purchase price $850k
renovation cost: $220k
sell price $1.2xxM

That sounds like a terrible renovation
 
PP = $850k
SD = $33k
Legals = $2k
Reno costs = $220k
Int costs (on 80% LVR from Oct to May at 6%) = $20.5k

Total Costs: $1,125,000 ...BEFORE selling agents fees

Sale Price: Assume $1.25m.
Agents fees (at 2%) = $25k

Profit = $100,000.

Return on Costs = 8.88% [i.e. $100k/ $1.125m]...

Umm.....I would have thought something in the order of 20% Return on Costs would be worth the financial risks
 
PP = $850k
SD = $33k
Legals = $2k
Reno costs = $220k
Int costs (on 80% LVR from Oct to May at 6%) = $20.5k

Total Costs: $1,125,000 ...BEFORE selling agents fees

Sale Price: Assume $1.25m.
Agents fees (at 2%) = $25k

Profit = $100,000.

Return on Costs = 8.88% [i.e. $100k/ $1.125m]...

Umm.....I would have thought something in the order of 20% Return on Costs would be worth the financial risks

wow, i never really looked at the overall costs. they did speak about making 20% but i never sat down to work out if they did.
 
wow, i never really looked at the overall costs. they did speak about making 20% but i never sat down to work out if they did.

And that doesn't take into account the amount of physical time theh would have had to waste on the project, better off trying to buy under market value and flip it rather than do all that.
 
And that doesn't take into account the amount of physical time theh would have had to waste on the project, better off trying to buy under market value and flip it rather than do all that.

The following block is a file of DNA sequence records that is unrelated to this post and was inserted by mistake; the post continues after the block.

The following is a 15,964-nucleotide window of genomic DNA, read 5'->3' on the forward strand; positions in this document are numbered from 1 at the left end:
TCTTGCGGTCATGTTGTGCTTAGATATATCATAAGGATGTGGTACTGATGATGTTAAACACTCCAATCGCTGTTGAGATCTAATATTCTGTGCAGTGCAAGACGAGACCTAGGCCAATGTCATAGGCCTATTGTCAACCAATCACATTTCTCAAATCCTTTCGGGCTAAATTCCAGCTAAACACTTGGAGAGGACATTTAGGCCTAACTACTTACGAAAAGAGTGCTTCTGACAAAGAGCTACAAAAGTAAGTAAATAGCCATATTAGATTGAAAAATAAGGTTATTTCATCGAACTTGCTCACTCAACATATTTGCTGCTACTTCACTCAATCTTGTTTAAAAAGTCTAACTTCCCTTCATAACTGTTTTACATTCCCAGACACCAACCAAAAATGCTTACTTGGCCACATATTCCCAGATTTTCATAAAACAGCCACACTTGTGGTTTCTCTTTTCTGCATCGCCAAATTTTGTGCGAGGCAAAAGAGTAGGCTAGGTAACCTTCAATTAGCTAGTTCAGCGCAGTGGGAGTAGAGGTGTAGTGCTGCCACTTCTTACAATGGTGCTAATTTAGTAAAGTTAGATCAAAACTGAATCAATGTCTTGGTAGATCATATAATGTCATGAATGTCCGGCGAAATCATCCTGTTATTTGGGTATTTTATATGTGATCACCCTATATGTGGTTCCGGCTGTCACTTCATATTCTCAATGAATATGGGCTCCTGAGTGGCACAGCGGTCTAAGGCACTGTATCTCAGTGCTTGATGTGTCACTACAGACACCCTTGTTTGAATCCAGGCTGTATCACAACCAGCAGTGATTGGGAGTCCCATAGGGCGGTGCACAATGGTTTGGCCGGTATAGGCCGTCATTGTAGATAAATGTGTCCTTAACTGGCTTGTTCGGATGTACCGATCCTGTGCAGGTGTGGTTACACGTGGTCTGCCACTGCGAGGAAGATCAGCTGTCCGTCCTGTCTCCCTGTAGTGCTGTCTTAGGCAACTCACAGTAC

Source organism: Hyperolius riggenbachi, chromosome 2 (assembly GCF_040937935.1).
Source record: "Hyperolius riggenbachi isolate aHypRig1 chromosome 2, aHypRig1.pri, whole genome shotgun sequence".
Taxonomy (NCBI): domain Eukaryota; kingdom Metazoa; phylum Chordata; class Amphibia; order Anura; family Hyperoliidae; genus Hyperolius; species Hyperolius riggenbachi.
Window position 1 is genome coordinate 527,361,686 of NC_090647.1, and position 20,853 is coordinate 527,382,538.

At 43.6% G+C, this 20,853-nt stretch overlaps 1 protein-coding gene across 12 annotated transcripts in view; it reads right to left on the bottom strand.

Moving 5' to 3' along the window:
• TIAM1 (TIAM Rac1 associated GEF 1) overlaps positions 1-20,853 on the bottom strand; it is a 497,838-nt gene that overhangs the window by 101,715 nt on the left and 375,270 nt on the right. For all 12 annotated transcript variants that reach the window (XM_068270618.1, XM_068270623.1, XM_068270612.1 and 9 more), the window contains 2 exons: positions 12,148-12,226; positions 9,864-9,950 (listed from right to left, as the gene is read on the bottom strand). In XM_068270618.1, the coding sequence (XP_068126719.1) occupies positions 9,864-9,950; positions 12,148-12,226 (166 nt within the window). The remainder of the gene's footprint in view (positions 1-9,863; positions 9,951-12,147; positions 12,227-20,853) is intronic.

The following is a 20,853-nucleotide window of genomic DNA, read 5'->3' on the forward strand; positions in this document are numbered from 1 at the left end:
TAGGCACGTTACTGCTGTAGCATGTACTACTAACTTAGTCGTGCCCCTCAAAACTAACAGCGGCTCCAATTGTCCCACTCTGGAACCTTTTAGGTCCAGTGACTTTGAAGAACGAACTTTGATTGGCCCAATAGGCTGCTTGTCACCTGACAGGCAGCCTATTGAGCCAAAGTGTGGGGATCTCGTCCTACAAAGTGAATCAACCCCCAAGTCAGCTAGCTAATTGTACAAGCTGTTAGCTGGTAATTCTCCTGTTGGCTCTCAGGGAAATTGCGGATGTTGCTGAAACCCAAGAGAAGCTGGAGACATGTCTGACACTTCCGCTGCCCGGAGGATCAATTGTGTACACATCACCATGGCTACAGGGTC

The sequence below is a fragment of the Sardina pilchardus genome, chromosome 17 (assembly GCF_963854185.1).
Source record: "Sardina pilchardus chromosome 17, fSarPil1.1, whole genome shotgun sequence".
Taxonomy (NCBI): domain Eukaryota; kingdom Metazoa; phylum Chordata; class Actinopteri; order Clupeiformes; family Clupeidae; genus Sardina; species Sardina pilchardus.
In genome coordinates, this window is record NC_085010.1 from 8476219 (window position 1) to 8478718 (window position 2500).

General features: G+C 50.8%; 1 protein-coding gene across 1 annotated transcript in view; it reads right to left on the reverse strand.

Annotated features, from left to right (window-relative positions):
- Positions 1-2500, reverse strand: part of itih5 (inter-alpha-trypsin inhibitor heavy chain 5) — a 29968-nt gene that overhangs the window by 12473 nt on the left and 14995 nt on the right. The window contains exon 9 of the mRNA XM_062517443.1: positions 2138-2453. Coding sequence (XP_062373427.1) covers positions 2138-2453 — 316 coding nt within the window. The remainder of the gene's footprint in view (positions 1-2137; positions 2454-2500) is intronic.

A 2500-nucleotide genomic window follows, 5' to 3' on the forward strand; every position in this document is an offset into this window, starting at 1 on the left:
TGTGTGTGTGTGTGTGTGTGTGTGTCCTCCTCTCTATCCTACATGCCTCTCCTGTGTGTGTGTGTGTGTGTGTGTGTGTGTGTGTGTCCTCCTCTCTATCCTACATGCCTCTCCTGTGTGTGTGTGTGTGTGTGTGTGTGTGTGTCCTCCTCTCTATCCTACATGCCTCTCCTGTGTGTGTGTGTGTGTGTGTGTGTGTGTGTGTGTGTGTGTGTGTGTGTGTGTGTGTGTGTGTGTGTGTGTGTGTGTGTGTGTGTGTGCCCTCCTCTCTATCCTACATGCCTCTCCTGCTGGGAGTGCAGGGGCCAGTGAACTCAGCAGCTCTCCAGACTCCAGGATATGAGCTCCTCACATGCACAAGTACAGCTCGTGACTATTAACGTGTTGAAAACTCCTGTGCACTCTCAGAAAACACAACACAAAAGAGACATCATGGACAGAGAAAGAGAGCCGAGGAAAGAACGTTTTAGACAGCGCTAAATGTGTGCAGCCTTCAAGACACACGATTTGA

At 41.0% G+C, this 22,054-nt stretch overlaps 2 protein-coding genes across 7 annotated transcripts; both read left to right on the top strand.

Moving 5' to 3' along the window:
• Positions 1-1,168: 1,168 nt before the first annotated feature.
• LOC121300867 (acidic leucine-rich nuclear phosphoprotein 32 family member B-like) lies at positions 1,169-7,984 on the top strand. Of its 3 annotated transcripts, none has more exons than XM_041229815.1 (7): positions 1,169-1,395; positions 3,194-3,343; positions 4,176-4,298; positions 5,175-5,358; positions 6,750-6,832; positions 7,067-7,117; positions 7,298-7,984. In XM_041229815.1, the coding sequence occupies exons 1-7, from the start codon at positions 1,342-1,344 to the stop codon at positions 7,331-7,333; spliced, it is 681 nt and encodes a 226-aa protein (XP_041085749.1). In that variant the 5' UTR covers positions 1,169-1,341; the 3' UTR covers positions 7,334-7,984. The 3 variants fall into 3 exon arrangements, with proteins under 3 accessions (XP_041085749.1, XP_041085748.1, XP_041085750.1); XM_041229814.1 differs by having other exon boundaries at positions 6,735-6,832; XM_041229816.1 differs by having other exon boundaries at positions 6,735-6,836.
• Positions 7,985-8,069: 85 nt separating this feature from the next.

NikZed/OK180, you make good point about the 8.8% return. It is indeed a very large investment for such a risk. But you also make finding a property that you can flip for a 20% return so easy to find.

How many properties have you been able to flip for such a great return?

Sometimes people have to go for the low hanging fruit, and at the end of the day it is still a 100k profit.
 
NikZed/OK180, you make good point about the 8.8% return. It is indeed a very large investment for such a risk. But you also make finding a property that you can flip for a 20% return so easy to find.

How many properties have you been able to flip for such a great return?

Sometimes people have to go for the low hanging fruit, and at the end of the day it is still a 100k profit.

I guess it depends how much money you have and how well you can find these high yield projects. If you only have enough money for 1 reno a year, you would probably want to take the time to find a high yield project, making the biggest bang for your buck.

However if you have enough money to do many projects at one time, you probably wouldn't mind to take on lower yield projects as you will have enough money for other projects that have good returns anyway. I personally would still aim for high yield projects, regardless of how much money I have, unless all other options are exhausted.
 
If people are struggling with the 'what to do' part of their reno (as opposed to how to source the property etc.) then they could look at getting a Renovation Action Plan as a solution. I know Jane Eyles-Benn​ett of Hotspace Consultants offers custom made renovation guides offering site specific renovation guidelines to help you.
Cost is approx $1600 from memory.

Another option to consider.